Low city

© Grigoris A. Miliaresis

Having grown in Athens’ “downtown” (in Kipseli for those who know anything about the city) it was almost certain that I would be attracted to Tokyo’s “shitamachi” (下町), if for no other reason than for its name since the two characters’ literal translation is “down” and “town”. With time though, the attraction became deeper  because even though the Japanese name is more literal (it referred to the eastern parts of Edo –and by extension, Tokyo- that were indeed lower than the hilly western areas), the micro-culture that developed in these areas fits perfectly with most people’s idea about a city’s “downtown” and is almost completely different from their idea about both Tokyo and the Japanese; with “micro-culture” I mean all the things related to everyday life and put aside (to the extent this can be done) the big things like Kabuki, sumo or sushi that have defined Japanese culture in its entirety and have also developed in the same area.

Shitamachi is narrow streets with low houses, tiny balconies with laundry hung out to dry and futon being aired to become fluffy, flower pots on window sills and sidewalks, neighborhood housewives gossiping while food is being cooked, taverns with chimneys filling the air with the aroma of roasting food and noren-curtained doors merely blocking the chink of glasses and the drunk laughter, mothers with bicycles full of children and shopping bags, almost invisible temples and shrines crammed between parking lots and small company offices, bars with five stools and two tables, grocery stores with 70 year-old owners, workshops with craftsmen who in the summer make the street their bench, cycling postmen and policemen, construction workers who take their brake in their vans’ back drinking cheap “Ozeki” sake and eating instant ramen, nets of power lines and loud and hearty small talk in accents and vocabularies that have little to do with “proper Japanese”.   

Like most big cities, it is said for Tokyo that “everyone is from somewhere else” and like most big cities this is only partially true: east of the imperial palace that replaced the Tokugawa shoguns’ Edo castle, in Nihonbashi, Kanda, Ueno, Irya, Asakusa, Ryogoku, Ginza, Asakusabashi, Arakawa and beyond the river –in Fukagawa, Mukojima, Oshiage, Toyosu, Kiba or Katsushika- people did indeed come “from somewhere else” but they came three, four of five generations back so now they are actually “from here”. And even though in the eyes of tourists (and not just foreign tourists) the neighborhoods and the life they built through natural and manmade disasters might seem mundane and lacking the elements that (are supposed to) characterize Japan, the alleys of shitamachi are as much Japan as Fuji, Kyoto’s Kinkakuji or Himeji Castle –if not more.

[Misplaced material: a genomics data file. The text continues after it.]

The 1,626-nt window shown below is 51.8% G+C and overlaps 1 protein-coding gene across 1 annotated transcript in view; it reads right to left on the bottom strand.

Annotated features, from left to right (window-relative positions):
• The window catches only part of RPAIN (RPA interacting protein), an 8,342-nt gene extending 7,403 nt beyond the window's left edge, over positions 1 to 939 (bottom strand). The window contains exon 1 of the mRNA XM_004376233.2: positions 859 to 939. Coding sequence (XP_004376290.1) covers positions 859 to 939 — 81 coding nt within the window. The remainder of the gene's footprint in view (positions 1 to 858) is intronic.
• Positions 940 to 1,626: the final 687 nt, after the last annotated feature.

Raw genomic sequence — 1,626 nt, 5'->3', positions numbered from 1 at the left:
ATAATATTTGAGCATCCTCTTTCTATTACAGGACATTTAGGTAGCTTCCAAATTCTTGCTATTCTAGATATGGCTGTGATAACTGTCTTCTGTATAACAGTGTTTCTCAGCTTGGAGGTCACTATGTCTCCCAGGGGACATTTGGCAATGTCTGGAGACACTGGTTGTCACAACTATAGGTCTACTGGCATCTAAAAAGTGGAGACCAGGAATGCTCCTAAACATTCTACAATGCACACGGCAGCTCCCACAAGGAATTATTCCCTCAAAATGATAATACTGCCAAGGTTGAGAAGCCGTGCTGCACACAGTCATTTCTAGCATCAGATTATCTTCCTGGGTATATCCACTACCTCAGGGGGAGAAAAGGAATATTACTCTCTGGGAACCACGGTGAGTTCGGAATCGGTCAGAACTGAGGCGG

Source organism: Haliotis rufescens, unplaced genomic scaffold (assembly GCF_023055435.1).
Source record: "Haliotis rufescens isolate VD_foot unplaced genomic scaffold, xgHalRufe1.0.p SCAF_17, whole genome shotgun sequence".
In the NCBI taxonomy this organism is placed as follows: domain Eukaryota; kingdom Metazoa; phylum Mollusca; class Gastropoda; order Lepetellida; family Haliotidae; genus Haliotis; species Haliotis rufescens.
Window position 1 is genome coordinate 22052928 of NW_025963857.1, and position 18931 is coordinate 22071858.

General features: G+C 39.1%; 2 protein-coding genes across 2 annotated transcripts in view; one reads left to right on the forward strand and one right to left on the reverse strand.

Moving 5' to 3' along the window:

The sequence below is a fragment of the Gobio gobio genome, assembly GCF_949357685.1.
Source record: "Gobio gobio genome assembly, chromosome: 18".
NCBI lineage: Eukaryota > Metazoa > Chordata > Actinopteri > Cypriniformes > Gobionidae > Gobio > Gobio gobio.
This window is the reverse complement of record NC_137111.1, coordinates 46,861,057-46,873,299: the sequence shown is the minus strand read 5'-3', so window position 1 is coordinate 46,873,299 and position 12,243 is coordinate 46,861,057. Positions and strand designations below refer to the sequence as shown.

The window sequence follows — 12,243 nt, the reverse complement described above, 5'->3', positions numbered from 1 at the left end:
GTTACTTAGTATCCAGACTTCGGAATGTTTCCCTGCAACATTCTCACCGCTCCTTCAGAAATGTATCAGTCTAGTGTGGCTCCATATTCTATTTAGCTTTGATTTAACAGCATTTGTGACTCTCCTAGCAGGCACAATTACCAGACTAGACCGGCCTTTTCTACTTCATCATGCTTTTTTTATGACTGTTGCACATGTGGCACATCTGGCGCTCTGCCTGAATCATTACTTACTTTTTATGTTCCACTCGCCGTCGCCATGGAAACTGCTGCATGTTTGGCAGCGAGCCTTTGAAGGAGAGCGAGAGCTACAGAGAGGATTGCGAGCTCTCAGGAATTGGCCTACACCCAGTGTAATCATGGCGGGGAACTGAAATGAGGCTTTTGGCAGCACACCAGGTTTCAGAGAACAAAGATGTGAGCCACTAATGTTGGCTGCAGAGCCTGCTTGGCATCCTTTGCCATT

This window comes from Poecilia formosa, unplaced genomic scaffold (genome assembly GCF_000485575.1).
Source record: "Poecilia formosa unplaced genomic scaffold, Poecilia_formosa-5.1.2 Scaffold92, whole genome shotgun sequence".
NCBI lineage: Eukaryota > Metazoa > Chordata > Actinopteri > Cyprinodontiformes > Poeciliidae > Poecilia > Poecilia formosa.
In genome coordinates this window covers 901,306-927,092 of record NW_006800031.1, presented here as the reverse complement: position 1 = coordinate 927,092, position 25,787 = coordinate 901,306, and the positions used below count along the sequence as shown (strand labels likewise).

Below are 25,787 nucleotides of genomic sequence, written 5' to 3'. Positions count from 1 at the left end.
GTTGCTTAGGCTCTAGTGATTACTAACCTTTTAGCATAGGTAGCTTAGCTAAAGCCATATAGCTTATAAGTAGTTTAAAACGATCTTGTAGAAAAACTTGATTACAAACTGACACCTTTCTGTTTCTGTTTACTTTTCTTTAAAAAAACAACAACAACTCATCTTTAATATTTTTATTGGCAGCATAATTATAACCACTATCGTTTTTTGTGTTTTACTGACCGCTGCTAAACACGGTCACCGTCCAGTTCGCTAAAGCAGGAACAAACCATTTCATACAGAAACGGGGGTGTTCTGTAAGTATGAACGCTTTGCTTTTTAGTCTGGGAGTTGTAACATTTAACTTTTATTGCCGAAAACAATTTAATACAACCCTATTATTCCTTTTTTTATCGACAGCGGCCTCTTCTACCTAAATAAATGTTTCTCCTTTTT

Grigoris A. Miliaresis is a journalist and translator. He has worked for many newspapers, magazines and publishing houses and specializes in the Internet, the martial arts and Japan where he has been living for the last few years. 


Γρηγόρης Μηλιαρέσης
Γρηγόρης Μηλιαρέσης
Δημοσιογράφος και μεταφραστής. Έχει συνεργαστεί με πλειάδα εφημερίδων, περιοδικών (τόσο του γενικού όσο και του ειδικού τύπου) και εκδοτικών οίκων και με ειδίκευση στο Ίντερνετ, τις πολεμικές τέχνες και την Ιαπωνία όπου και ζει τα τελευταία χρόνια. Από το 2012 μέχρι το 2016 έγραφε την εβδομαδιαία στήλη στο GreeceJapan.com "Γράμματα από έναν αιωρούμενο κόσμο" και το 2020 κυκλοφόρησε το ομότιτλο βιβλίο του. Περισσότερα στη συνέντευξη που είχε δώσει στο GreeceJapan.com.

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